the thing abt d&d writing off arianne and thus dorne’s status as the only house that doesn’t follow male primogeniture, besides the obvious underlying sexism, is that the dornish belief in women’s right to inherit is much of the reason they’ve secretly been supporting daenerys the entire time, and is thus yet another example of the got showrunners preferring to invent narratives of heroic dudes over having their plot making any sense
I had a brain fart today. Though I’m pretty sure someone else has thought and done something a lot better about it.
There’s only you
"I told him I was going to betray you, and betray Lyra, and he believed me because I was corrupt and full of wickedness; he looked so deep I felt sure he’d see the truth. But I lied too well. I was lying with every nerve and fiber and everything I’d ever done…I wanted him to find no good in me, and he didn’t.There is none. But I love Lyra. Where did this love come from? I don’t know; it came to me like a thief in the night, and now I love her so much my heart is bursting with it."
I am guilty! But not more so than my father, who colluded to have David found a traitor when he is anything but! King Silas framed this entire case: coerced witnesses, faked evidence, convinced me to lie against David. But I see now that David is a better man than the rest of us; innocent, deserving respect.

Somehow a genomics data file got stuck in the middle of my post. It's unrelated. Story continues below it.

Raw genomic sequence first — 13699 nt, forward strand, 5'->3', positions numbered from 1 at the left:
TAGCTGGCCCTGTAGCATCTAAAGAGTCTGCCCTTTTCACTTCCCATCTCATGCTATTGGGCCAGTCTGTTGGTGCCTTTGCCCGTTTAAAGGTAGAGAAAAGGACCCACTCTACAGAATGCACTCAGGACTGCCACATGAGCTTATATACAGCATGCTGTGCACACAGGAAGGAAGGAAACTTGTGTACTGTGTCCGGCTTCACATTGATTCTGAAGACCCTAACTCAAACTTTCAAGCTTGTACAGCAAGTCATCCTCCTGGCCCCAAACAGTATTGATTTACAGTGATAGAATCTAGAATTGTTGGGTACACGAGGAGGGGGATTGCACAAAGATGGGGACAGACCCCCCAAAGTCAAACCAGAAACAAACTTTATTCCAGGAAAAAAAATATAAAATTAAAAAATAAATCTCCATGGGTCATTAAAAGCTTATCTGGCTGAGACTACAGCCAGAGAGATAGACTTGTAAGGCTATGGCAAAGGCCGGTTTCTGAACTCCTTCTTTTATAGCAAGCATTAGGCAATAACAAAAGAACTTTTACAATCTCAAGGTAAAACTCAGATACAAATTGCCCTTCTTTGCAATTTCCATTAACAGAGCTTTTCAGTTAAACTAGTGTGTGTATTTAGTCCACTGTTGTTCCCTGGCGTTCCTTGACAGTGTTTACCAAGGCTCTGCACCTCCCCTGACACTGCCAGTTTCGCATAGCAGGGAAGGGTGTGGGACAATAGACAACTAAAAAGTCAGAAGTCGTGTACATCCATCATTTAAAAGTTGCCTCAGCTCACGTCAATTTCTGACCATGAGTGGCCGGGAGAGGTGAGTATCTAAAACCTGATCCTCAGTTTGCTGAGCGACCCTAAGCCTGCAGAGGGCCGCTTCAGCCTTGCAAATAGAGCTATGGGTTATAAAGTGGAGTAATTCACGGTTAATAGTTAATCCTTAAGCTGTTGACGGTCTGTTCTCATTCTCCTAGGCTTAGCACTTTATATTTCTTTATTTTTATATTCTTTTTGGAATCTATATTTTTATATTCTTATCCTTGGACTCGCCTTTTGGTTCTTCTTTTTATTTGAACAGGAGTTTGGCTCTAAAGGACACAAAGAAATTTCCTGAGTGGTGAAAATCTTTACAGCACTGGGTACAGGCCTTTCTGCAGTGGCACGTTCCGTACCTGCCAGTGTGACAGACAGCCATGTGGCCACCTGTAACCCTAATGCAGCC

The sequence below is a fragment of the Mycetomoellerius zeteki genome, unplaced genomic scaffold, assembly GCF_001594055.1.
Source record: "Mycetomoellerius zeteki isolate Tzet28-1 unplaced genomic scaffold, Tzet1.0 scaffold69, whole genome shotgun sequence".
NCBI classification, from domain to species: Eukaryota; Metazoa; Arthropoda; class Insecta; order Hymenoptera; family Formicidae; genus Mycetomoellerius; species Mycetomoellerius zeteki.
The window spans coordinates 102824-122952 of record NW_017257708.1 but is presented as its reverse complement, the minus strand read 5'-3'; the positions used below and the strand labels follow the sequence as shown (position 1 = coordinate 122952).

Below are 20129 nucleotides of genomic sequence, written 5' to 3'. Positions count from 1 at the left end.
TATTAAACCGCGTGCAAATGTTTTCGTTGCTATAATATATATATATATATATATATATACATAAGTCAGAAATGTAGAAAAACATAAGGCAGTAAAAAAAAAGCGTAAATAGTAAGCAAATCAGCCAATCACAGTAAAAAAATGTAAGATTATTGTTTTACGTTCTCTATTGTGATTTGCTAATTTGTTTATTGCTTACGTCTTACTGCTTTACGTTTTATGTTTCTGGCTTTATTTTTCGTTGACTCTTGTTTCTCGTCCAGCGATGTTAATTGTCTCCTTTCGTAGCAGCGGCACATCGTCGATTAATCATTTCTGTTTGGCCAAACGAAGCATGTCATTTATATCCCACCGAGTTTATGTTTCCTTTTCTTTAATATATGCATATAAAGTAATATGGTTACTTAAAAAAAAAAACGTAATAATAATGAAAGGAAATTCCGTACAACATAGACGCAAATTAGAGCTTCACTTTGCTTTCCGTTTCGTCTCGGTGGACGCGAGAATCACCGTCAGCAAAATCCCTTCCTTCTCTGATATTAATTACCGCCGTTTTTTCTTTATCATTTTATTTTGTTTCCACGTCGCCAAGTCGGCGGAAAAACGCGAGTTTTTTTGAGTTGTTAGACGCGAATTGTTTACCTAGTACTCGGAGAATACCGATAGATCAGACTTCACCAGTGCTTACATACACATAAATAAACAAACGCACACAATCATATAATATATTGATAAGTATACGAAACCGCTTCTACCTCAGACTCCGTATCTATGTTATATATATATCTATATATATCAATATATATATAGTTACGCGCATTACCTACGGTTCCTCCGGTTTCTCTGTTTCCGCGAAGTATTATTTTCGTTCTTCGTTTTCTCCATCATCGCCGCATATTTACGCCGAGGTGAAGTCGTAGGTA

She leaned her back against a fluted pillar and wondered if her brother was looking at the same stars tonight, wherever he might be. Do you see the white one, Quentyn? That is Nymeria’s star, burning bright, and that milky band behind her, those are ten thousand ships. She burned as bright as any man, and so shall I. You will not rob me of my birthright!
MYTHOLOGY MEME / (2/2) Mythological Objects
According to Greek mythology, Ariadne was willing to help Theseus find his way out of the Labyrinth. In exchange Theseus promised to marry her and take her back to Athens. Ariadne gave him a BALL OF THREAD and told him to secure one end at the entrance to the Labyrinth. He could then unravel the ball as he made his way. By following the thread Theseus would be able to find the way back to the entrance.
Theseus slowly made his way through the Labyrinth, unravelling the ball as he went. He encountered the Minotaur, and after a struggle slew the beast. Together with the others he followed the thread back to the entrance and out of the Labyrinth.